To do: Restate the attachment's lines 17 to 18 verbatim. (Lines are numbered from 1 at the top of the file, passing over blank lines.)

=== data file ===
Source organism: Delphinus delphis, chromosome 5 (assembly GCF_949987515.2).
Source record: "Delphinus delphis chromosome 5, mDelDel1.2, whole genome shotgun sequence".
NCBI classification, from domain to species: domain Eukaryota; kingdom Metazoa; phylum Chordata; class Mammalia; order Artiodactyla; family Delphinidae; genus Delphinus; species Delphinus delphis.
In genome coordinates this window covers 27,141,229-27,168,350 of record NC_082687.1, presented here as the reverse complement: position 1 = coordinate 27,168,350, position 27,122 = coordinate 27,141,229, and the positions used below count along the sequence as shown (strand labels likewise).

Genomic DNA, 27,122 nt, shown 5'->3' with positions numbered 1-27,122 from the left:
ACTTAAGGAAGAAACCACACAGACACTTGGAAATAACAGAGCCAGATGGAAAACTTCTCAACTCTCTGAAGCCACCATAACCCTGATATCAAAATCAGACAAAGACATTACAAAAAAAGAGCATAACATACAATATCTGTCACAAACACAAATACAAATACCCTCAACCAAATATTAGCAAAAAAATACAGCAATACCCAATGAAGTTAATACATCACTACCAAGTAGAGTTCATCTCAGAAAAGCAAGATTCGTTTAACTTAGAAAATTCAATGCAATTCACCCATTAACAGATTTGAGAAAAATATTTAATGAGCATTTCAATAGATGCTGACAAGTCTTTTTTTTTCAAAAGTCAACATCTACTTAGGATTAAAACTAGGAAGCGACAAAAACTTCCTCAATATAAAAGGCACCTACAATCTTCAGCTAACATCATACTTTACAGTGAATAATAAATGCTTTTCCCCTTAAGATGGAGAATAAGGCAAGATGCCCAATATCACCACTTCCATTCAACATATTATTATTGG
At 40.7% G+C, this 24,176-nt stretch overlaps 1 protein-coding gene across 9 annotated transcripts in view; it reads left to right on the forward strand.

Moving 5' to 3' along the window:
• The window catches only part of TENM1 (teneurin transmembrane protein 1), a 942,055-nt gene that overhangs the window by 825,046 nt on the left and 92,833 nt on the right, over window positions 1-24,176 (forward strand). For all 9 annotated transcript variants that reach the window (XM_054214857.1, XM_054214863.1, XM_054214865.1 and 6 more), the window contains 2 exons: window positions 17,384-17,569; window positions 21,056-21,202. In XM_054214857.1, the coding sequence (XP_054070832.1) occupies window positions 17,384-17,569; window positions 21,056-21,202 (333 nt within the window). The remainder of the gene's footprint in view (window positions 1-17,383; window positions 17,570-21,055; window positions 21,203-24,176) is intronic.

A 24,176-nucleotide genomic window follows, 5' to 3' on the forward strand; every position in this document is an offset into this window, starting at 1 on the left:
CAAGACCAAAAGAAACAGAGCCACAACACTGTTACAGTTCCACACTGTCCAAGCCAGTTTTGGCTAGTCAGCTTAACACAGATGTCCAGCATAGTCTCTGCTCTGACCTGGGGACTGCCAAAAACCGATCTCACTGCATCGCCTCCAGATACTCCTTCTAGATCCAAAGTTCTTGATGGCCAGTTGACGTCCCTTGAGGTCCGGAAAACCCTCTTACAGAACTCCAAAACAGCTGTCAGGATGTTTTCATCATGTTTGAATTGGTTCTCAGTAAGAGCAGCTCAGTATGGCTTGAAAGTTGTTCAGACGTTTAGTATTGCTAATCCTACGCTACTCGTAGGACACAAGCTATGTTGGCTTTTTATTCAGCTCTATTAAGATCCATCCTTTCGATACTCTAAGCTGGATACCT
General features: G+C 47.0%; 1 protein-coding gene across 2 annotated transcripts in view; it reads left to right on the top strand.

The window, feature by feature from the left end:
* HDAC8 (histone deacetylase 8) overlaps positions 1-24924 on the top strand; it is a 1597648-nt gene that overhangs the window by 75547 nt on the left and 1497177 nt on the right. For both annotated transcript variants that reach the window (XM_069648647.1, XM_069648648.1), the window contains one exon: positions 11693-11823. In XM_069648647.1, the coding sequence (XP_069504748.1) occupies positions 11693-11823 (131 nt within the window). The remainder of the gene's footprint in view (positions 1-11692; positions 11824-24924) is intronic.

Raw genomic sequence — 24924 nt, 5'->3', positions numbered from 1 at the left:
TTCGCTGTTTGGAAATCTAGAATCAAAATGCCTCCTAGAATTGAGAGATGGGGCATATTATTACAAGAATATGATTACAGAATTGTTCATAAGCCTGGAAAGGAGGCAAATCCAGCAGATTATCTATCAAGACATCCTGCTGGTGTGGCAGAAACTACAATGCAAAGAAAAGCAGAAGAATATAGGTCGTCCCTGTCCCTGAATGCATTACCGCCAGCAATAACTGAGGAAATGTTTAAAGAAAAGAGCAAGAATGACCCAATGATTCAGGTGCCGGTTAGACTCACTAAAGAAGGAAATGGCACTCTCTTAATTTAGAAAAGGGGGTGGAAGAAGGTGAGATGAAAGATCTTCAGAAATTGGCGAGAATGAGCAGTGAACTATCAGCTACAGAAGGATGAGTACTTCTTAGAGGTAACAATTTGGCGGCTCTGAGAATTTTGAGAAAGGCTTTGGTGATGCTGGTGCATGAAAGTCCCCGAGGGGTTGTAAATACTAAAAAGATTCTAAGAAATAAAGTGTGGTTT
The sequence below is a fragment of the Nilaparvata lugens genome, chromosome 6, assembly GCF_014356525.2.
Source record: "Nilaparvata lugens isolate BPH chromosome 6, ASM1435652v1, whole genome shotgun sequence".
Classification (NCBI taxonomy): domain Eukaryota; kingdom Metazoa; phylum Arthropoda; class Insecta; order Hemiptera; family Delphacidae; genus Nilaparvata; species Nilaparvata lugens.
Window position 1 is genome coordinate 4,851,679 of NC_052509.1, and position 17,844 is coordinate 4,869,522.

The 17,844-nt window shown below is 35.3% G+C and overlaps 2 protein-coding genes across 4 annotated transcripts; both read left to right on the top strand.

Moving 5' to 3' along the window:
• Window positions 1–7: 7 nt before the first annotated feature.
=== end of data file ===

The sequence below is a fragment of the Nilaparvata lugens genome, chromosome 6, assembly GCF_014356525.2.
Source record: "Nilaparvata lugens isolate BPH chromosome 6, ASM1435652v1, whole genome shotgun sequence".